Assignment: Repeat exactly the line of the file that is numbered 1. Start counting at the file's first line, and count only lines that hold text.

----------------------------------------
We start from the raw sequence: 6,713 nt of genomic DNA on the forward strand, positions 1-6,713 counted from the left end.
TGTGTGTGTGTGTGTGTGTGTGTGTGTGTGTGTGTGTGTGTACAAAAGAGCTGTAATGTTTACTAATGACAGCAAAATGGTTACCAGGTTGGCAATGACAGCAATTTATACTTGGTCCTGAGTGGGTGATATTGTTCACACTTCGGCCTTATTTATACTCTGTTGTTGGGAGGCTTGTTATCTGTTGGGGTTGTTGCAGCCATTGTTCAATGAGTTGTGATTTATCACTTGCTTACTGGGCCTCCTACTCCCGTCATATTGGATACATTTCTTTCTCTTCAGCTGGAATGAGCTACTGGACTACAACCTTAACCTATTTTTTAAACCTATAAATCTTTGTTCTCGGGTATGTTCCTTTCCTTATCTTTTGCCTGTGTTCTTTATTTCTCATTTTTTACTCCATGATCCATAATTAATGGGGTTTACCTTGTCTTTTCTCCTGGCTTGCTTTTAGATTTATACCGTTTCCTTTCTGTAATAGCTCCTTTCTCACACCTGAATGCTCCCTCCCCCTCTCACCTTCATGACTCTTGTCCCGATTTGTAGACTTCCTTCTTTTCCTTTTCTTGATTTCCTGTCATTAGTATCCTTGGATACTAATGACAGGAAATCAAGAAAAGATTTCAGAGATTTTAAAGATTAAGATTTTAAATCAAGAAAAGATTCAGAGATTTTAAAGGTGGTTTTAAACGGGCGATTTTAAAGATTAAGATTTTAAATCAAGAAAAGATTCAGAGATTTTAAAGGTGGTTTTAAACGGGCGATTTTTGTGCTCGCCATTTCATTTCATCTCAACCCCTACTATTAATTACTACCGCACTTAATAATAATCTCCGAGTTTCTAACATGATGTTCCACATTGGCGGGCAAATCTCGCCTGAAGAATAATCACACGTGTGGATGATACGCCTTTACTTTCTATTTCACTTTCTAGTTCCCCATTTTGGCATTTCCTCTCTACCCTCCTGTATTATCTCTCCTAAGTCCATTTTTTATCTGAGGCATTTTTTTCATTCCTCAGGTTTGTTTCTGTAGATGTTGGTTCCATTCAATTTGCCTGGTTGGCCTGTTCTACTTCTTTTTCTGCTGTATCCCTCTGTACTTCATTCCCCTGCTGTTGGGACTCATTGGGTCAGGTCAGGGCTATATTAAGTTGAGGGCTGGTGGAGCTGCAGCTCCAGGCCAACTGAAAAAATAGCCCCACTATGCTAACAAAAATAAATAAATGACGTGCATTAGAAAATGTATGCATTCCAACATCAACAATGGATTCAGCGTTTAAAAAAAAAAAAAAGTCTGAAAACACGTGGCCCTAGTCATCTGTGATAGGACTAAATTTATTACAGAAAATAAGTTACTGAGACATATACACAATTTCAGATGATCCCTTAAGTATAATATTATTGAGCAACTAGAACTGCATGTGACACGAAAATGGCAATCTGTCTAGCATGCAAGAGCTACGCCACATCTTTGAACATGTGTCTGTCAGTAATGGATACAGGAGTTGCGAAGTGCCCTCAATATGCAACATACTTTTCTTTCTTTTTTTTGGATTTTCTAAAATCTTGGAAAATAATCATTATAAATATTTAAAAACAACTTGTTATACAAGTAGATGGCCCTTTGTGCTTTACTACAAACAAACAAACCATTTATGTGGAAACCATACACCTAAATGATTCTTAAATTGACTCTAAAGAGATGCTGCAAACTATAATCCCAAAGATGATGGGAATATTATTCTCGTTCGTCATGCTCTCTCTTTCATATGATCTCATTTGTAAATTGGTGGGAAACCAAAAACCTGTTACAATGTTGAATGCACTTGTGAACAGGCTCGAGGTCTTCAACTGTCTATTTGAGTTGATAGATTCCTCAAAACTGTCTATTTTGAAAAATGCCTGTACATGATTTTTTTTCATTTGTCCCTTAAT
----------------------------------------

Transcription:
We start from the raw sequence: 6,713 nt of genomic DNA on the forward strand, positions 1-6,713 counted from the left end.